• Manhattan, New York: The man who was charged with disorderly conduct for giving the finger to officers is now suing the city. “I’ve never seen a single case in New York saying that a middle finger is an obscene gesture under the disorderly conduct statute,” said attorney Robert Quackenbush, who specializes in civil rights law.
  • Frankfurt, Illinois: An officer was arrested and charge with domestic battery after allegedly choking and headbutting a woman. The officer is on administrative leave pending the investigation.
  • Lakeside, Oregon: A man died, and three others were injured, in a four car crash that occurred because of a chase. The chase began over a speeding driver.
  • Chicago, Illinois: A police officer pleaded guilty to pocketing hundreds of dollars in payoffs from a tow truck operator who was secretly working for the FBI as part of an undercover probe that exposed widespread bribery at crash scenes.
  • Louisa, Virginia: A police officer pleaded guilty to embezzling thousands of dollars from the volunteer fire department.
  • Boiling Spring Lakes, North Carolina: The police chief has been suspended as the investigation into allegations that he abused his power begin. The investigation began at the request of a judge and the district attorney’s office.


Milton Friedman on the Drug War

100 years ago, the great champion of liberty, Milton Friedman, was born.  Thus, it is  an appropriate day to recall some of his words about the American criminal justice system, particularly the drug war.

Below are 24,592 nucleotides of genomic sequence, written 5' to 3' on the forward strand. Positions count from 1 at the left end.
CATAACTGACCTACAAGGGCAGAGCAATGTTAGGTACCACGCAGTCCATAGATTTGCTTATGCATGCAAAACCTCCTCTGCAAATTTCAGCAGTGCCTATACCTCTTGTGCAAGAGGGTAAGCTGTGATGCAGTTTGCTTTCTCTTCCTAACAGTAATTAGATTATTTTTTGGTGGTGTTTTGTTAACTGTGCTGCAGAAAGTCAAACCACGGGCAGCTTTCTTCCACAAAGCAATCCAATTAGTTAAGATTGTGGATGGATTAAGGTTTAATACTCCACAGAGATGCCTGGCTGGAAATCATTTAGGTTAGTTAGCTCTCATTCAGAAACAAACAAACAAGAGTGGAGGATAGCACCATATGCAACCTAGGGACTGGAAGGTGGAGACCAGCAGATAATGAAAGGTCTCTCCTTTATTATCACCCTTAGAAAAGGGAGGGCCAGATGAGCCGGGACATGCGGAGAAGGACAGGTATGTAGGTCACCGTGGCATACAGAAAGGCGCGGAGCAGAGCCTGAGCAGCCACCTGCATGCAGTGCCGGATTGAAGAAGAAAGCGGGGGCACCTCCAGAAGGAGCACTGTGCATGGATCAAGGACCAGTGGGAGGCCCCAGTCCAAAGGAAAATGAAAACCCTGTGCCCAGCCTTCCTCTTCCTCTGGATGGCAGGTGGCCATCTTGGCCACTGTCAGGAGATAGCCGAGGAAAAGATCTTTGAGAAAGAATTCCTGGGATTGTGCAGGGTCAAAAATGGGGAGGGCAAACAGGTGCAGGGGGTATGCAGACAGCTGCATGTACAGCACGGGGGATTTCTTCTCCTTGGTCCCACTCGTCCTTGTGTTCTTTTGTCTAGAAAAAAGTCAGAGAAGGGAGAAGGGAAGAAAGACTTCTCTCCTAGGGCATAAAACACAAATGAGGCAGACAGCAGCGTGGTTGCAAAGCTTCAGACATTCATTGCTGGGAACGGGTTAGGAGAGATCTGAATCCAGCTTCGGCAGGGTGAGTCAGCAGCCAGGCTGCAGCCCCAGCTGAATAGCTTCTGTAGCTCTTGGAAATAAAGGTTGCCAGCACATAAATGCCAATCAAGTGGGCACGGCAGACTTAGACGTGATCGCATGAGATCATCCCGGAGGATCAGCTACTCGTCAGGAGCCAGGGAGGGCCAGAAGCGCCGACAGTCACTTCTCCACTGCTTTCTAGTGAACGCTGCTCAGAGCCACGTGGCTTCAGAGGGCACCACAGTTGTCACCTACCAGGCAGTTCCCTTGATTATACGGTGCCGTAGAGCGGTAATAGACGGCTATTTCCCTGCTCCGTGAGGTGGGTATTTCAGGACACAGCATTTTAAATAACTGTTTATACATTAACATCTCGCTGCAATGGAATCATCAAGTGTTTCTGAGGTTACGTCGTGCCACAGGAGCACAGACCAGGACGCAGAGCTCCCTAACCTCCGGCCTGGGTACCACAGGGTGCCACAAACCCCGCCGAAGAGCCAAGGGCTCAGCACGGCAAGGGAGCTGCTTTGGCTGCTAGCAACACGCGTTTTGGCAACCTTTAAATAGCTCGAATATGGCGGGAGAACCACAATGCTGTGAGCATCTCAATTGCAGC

Here is Dr. Friedman’s foreword to my book, After Prohibition:

This book contains revised versions of papers given at a conference on “Beyond Prohibition: An Adult approach to Drug Policies in the 21st Century,” held at the Cato Institute on October 5, 1999. The papers presented range widely over all aspects of current drug policy. The final two chapters record a debate held at the conference on whetherAmerica should legalize drugs.

Whatever your view about that issue, I believe that you cannot read this book without recognizing the social tragedy that has resulted from the attempt to prohibit people from ingesting an arbitrary list of substances designated “illegal drugs.” That list includes marijuana, for which there is no recorded case of human death from overdose in several thousand years of use and which has important medicinal uses, but excludes alcohol, which also has important medicinal uses but for which the annual death toll in theUnited Statesalone is measured in the tens if not hundreds of thousands. Not since the collapse of the attempt to prohibit the ingestion of alcohol has our liberty been in such danger from the misnamed “war on drugs.”

How can there be a war on drugs? Can there be a war on stones, on buildings, on aspirin? Surely, wars are on living, not inanimate, objects. And this war is being waged on people. Like every war, it is being waged in wanton disregard of “Life,Liberty, and the Pursuit of Happiness”-“unalienable rights” with which we are endowed by our Creator, according to the Declaration of Independence.